Dealing with the question of rear end collisions the report said:

Direct evidence of seat failures in rear end collisions was provided by an experiment conducted by UCLA engineering students under the guidance of engineers from the Institute of Transportation and Traffic Engineering. The UCLA team crashed a 1967 Ford Custom sedan into a fully instrumented 1969 Beetle which contained 2 full sized male dummies in the front seats, and 2 smaller dummies in the rear seat. The Ford was driven at 30 mph into the rear end of the stationary VW.

On ' impact, the dummy in the driver's seat pitched backwards, causing the seatback to fail. The dummy then slid backward until its head struck the chest of the dummy directly behind the driver. The dummy in the front position occupied a strengthened VW seat. During the crash, the seat failed and the dummy experienced severe whiplash.

The left rear dummy, simulating the size of a 13-year old, slid along the collapsed seatback, and hit the rear window which popped out without breaking. The dummy's head and shoulders cleared the opening and its head struck the hood of the Ford.

When his seatback failed, the. right rear dummy was also hurtled rearward, and partially out of the rear window opening which the left rear dummy had broken. The right rear dummy's head also struck the hood of the Ford. .

Of this study, VW told its dealers in a confidential memo:

A test on VW seats in rear-end collisions was conducted by UCLA in 1969. VWoA provided cars for the test and they were 'rear-ended' by 1967 full-sized Fords at 30 mph. The back of the VW front seat bent rearward about 30 degrees, but the seat did not leave the track.

This is hardly an accurate description of what happened. The erroneous impression is left that the VW seats performed adequately.

I could go on, if I had more time, and detail the criticism of the. vehicles' shocking door latches. But. I would like to quote from a chapter which is called 'Up In Flames: The Beetle Fuel System'. I remind honourable members of the report brought down by the Traffic Accident Research Unit headed by Dr Henderson in New South Wales, which stated that a high proportion of Volkswagens was involved in accidents in which vehicles burst into flames. It was a much higher proportion than the proportion of Volkswagens to all vehicles on the road. I quote the following from that chapter.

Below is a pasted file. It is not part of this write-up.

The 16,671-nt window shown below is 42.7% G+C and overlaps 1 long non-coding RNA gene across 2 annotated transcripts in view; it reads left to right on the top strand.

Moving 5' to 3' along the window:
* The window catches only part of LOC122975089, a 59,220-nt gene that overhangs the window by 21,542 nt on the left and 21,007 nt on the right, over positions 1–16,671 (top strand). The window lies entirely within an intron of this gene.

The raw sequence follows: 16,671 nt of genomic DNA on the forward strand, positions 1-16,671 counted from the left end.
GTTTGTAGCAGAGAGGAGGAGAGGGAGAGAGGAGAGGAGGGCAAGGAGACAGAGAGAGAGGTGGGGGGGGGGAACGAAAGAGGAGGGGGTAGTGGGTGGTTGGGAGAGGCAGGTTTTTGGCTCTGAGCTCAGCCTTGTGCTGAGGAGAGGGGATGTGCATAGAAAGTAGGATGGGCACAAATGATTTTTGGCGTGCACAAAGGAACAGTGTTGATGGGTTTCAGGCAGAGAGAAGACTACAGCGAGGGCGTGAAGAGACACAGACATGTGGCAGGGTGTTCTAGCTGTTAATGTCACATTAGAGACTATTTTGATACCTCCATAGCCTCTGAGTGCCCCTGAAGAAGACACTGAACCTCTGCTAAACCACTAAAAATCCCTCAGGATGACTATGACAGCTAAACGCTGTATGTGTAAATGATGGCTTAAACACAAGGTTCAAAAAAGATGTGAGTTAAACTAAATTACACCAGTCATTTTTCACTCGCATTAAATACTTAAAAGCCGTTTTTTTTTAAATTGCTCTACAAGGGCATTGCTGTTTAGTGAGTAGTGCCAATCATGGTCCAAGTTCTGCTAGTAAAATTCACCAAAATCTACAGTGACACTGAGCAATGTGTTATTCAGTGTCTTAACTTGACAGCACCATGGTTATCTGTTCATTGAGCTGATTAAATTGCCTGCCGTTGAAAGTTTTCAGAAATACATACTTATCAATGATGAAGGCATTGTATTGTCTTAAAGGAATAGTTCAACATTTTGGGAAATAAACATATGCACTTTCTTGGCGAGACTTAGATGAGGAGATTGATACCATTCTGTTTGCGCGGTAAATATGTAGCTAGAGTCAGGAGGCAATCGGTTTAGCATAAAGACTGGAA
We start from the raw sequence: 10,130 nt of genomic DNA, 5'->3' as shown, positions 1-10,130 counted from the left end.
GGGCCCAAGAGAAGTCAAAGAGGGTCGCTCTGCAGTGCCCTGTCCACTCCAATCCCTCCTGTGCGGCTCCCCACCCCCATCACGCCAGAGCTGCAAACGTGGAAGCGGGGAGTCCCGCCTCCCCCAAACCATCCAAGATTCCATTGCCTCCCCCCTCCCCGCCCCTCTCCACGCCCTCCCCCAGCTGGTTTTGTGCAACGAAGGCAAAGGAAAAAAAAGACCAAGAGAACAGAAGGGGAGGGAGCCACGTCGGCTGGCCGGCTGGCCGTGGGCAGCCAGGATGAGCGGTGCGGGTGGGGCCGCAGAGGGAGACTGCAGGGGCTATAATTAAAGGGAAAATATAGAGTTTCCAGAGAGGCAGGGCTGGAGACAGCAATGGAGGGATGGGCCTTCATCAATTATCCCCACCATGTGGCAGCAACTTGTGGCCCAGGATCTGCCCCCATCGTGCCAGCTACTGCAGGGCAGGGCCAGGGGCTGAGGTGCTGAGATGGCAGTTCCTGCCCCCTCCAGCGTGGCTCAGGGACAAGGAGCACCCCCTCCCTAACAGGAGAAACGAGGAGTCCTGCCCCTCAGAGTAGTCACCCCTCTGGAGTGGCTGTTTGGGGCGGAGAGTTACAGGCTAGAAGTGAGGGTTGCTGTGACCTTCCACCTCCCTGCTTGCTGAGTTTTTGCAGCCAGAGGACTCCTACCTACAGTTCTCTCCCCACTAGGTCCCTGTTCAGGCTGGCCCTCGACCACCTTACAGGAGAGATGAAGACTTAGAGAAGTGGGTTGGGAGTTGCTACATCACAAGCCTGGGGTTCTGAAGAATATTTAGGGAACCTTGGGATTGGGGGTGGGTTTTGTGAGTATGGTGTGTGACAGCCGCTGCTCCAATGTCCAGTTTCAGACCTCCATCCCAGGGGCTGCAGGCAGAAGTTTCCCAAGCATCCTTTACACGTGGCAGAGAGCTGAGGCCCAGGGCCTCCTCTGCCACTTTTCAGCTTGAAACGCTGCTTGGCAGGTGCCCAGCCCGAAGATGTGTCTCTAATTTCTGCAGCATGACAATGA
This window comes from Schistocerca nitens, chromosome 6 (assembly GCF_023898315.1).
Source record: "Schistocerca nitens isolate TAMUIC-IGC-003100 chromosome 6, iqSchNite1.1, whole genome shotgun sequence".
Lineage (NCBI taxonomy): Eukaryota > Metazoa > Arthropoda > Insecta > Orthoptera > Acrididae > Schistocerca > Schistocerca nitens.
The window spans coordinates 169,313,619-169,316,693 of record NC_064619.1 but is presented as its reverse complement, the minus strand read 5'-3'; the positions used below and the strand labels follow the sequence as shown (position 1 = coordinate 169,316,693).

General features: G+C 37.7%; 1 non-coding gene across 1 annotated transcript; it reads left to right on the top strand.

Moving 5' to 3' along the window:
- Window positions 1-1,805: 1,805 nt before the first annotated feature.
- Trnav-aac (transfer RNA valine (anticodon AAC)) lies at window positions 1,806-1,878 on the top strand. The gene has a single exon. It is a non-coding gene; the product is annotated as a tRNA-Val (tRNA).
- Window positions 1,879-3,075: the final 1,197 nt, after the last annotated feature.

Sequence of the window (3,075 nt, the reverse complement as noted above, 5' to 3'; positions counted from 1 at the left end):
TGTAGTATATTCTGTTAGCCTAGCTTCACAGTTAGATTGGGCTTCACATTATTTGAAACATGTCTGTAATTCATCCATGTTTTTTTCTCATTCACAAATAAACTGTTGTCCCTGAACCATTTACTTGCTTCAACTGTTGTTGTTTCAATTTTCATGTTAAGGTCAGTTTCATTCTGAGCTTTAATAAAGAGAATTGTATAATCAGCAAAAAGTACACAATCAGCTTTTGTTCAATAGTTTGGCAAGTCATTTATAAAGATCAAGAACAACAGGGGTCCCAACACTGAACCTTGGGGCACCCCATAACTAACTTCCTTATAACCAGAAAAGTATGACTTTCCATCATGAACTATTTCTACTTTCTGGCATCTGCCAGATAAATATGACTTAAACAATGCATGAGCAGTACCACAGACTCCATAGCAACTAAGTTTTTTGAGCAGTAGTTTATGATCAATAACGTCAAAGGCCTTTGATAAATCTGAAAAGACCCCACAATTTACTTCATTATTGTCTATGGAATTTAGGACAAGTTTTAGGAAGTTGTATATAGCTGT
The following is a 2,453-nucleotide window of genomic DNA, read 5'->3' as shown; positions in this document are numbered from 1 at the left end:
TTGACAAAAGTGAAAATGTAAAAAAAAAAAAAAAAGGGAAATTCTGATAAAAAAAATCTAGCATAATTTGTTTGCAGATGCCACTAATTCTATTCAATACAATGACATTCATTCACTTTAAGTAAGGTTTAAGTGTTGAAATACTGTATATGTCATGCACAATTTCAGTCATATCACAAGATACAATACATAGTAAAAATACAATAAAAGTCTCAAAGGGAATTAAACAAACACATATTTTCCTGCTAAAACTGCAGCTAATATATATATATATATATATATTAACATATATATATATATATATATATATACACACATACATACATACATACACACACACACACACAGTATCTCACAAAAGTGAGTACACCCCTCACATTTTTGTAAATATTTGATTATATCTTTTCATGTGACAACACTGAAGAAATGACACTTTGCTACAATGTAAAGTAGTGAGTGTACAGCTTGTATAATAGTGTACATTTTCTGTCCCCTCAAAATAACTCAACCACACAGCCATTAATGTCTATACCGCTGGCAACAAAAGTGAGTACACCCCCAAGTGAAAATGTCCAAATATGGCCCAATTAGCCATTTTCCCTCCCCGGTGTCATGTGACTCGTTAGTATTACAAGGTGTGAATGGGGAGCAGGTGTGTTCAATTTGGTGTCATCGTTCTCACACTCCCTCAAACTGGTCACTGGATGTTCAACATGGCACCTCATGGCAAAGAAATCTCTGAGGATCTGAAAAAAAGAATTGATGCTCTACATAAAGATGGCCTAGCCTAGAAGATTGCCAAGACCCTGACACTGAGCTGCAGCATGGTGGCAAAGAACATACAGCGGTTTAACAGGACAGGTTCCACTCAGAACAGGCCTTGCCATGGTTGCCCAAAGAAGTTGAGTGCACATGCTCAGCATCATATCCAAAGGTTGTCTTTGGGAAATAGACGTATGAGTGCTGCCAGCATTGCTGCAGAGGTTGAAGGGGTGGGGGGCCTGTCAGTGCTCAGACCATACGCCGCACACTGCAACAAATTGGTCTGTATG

The performance of the Beetle's gasoline storage system in frontend crashes is a serious threat to the vehicle occupants. Several design factors contribute to this deficient performance: Tank location, attachment of the tank to the car, filler neck location, and filler cap design.

All Beetles except the 1971 Super Beetle have the gasoline tank positioned immediately to the rear of the spare tyre. Only the bumper and the hood are in front of the spare tyre, so that sufficiently severe frontal impacts can result in the spare tyre, its wheel and the sheet metal of the wheel well being forced against the gasoline tank. These forces tend to reduce the volume of the tank, building up pressure in the tank. Since gasoline is effectively incompressible, a tank which is nearly full will build up sufficient pressure so that the weakest part of the structure may' yield. The integrity of the enclosure would then be destroyed, allowing gasoline to be released into the luggage compartment or to flow to the pavement.

There is considerably more contained in that chapter. The final remarks are contained in chapter 8, which is headed: 'The Most Dangerous of Them All: The VW Microbus'. It states:

According to extensive data, this vehicle is the most dangerous vehicle by a wide margin which is sold in any significant numbers in the United Slates today. . . Consumers Union (CU) found the acceleration of the VW bus 'so lethargic' that in their estimation it constitutes a safety hazard. Lack of power affects passing ability, uphill performance and safety in merging onto turnpikes.

The most serious safety problem in . the microbus is the lack of occupant protection it offers in front end crashes. Such protection can be provided by incorporation into the vehicle design of sufficient 'crush distance', that is, the length of vehicle structure between the front crash surface and the front seat occupant space. In a crash, this structure collapses and absorbs the forces generated by the crash. While most full sized United States cars provide about 3 feet of collapse distance the VW bus provides 'a scant half foot'.